In this balanced 1976 interview with London’s Thames TV, we get a glimpse of James Angleton, slightly past his prime, but still a vintage Cold Warrior. He worried that President Richard Nixon and Secretary of State Henry Kissinger had embraced an illusion in pursuing detente with the Soviet Union and excoriated the man who fired him, William Colby. His firing, he allowed, was a defeat for the free world.
Some classic Angleton:
A conspiracy theory: about the assassination of Tom Mboya, a Kenyan leader in 1969:
“My belief is that it was executive action–the KGB.”
On detente between the Soviet Union and the United States in the 1970s.
The Soviets “can have you believe whatever they desire you to believe. If you have, as they do, control over all forms of communication with the West, be it the media, diplomats, tourists, students, culture, all playing the same theme, that becomes a very convincing agglomerate of information. ….It leads the West to think of Romania as something separate from Czechoslovakia or Poland or Yugoslavia.”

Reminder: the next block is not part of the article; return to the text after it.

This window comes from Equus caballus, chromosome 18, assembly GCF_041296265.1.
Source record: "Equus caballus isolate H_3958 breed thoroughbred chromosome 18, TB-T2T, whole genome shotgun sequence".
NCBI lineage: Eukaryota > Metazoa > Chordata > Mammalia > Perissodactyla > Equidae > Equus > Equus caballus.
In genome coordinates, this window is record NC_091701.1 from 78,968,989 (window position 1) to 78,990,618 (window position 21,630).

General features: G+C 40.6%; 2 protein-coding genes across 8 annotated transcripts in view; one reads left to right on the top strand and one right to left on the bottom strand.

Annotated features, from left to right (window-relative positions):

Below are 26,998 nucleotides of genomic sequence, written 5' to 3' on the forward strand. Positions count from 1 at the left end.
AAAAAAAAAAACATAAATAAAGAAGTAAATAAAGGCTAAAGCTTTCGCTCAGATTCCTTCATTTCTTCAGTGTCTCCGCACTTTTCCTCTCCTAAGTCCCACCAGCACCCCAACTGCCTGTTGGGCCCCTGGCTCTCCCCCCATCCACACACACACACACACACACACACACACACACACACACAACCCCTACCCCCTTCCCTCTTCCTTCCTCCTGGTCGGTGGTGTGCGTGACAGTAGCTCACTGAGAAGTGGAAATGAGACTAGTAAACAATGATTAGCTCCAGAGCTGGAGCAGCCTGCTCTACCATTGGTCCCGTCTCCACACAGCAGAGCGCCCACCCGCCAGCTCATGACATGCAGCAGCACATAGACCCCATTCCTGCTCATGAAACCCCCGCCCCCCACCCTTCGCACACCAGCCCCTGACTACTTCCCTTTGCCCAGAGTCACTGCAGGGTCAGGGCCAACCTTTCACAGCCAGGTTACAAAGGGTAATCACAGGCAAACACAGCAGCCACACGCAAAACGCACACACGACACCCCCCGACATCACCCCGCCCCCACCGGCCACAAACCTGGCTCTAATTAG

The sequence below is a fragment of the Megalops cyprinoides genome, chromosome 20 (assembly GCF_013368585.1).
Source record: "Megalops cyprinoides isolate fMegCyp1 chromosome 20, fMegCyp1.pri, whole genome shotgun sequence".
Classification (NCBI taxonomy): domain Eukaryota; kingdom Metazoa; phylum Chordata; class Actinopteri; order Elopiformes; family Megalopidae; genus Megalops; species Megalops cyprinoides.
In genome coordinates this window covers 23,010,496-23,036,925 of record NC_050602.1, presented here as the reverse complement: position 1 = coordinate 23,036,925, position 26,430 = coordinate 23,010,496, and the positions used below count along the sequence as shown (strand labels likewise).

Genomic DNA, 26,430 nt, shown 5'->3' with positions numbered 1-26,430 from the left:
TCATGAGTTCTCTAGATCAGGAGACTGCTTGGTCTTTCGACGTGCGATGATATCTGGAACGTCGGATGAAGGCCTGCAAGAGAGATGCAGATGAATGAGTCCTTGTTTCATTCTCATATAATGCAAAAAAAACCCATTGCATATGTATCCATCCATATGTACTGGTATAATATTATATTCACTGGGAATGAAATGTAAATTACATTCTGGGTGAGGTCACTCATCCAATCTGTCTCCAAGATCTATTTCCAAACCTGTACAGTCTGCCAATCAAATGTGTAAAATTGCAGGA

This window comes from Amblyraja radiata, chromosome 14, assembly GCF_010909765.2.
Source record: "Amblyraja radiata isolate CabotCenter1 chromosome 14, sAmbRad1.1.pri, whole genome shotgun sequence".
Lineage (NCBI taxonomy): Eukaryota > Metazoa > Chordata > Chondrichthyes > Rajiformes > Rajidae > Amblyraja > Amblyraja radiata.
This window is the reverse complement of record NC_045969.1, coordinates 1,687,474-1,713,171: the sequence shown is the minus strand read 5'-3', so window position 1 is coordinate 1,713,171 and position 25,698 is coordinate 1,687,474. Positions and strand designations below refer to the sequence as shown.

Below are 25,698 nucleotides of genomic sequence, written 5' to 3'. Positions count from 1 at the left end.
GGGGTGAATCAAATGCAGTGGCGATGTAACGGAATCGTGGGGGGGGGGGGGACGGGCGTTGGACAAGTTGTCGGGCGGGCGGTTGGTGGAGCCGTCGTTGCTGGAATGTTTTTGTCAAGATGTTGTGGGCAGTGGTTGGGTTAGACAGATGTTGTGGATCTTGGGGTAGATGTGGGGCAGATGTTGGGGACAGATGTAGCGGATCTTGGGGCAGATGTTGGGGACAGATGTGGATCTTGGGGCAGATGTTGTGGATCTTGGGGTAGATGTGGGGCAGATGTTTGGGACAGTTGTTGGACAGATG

On the investigations of the CIA in the 1970s:
“In the West it is almost conceivable to be able to deceive when the very people who are your lawmakers destroy your secrets. The very people who profit from living in a democratic institution are those who have denigrated the word ‘national security.'”
On the nature of espionage:
“Counterintelligence: the queen on the board.”
The CIA in a democratic society
“There is always a question of whether a democratic country is capable of having an intelligence service of any great merit simply because of the built-in inhibitions. It usually takes a national crisis, a Pearl Harbor, to know what survival really means.”
James Angleton’s real life is the most intriguing, moving, and at time shocking spy story in American history. In The Ghost, Jefferson Morley has capture the man in all of his brilliant and sometimes delusional eccentricity. A must read’ for anyone who wants to understand just how strange and secretive the CIA was at the height of the Cold War.
–David Ignatius, columnist for the Washington Post and author of The Director.